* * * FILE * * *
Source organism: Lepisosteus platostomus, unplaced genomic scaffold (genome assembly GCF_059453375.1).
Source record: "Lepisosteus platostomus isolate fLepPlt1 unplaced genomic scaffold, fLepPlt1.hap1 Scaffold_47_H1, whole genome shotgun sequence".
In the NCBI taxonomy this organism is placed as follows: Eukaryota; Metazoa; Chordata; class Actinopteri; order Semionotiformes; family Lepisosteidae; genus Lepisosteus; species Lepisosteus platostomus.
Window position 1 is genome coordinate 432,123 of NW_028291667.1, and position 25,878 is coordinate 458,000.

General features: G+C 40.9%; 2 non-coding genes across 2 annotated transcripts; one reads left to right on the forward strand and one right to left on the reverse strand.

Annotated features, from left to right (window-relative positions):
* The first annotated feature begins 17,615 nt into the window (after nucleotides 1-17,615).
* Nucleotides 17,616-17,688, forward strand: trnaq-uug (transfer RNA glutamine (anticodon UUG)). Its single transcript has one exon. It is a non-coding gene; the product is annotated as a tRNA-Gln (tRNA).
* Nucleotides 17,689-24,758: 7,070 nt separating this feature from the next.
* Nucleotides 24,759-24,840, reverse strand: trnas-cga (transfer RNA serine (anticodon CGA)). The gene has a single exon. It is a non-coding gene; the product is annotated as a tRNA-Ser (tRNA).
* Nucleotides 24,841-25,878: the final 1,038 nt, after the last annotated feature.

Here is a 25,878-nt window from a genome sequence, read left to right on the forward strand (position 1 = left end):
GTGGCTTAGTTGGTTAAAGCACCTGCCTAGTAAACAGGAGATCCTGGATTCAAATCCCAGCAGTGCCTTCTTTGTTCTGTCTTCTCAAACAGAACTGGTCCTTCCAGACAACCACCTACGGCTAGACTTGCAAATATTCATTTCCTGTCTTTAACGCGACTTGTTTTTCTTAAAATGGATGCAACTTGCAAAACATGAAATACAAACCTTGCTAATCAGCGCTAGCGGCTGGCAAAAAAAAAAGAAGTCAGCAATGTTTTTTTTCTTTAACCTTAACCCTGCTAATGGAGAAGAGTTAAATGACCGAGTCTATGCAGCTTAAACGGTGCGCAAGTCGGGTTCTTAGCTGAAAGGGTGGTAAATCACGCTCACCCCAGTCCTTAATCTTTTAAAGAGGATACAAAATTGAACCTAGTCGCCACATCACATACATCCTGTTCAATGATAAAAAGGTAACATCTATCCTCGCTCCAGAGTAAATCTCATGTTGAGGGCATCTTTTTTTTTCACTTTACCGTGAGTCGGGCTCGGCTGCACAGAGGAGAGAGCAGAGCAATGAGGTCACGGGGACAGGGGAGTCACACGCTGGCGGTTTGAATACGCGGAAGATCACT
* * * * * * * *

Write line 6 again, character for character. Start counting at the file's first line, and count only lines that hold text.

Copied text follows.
Annotated features, from left to right (window-relative positions):